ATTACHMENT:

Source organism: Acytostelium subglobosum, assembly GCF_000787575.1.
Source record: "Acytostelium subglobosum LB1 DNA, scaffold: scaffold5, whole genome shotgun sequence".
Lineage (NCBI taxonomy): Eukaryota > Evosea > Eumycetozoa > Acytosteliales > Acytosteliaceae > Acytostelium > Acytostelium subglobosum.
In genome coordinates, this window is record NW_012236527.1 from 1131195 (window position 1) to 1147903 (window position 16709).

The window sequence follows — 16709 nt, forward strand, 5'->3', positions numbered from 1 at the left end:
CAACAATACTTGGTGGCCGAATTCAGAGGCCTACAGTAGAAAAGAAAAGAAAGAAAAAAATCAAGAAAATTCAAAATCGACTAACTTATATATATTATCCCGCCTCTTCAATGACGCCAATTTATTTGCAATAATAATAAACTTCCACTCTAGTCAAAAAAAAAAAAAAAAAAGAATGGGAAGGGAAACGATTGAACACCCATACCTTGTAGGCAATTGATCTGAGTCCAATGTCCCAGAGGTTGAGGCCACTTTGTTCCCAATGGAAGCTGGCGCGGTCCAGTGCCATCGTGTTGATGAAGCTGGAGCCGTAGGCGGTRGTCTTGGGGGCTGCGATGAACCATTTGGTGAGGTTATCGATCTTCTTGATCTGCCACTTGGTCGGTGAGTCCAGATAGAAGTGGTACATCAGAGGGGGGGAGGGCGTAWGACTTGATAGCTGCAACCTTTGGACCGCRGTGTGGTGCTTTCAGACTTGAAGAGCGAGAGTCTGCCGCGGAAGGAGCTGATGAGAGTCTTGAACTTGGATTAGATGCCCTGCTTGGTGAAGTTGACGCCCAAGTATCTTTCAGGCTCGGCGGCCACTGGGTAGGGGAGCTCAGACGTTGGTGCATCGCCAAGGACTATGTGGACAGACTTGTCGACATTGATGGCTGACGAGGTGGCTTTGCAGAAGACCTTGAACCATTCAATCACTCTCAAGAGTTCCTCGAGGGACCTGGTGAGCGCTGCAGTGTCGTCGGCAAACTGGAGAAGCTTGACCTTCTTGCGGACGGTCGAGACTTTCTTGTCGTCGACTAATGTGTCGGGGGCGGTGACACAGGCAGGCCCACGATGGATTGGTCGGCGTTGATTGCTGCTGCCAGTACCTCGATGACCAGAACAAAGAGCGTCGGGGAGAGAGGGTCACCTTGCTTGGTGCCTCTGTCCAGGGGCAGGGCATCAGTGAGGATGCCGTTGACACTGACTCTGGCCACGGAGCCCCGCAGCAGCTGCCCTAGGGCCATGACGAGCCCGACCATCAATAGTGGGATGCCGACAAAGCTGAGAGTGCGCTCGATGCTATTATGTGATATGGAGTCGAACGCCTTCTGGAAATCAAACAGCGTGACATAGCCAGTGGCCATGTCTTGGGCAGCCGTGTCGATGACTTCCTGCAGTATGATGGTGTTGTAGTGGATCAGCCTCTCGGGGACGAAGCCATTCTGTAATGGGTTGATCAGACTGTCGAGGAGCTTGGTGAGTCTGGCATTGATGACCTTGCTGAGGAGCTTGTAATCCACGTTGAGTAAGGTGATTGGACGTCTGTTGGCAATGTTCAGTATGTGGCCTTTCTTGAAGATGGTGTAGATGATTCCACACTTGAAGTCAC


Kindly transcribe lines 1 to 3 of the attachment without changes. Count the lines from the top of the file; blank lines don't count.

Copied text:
Source organism: Acytostelium subglobosum, assembly GCF_000787575.1.
Source record: "Acytostelium subglobosum LB1 DNA, scaffold: scaffold5, whole genome shotgun sequence".
Lineage (NCBI taxonomy): Eukaryota > Evosea > Eumycetozoa > Acytosteliales > Acytosteliaceae > Acytostelium > Acytostelium subglobosum.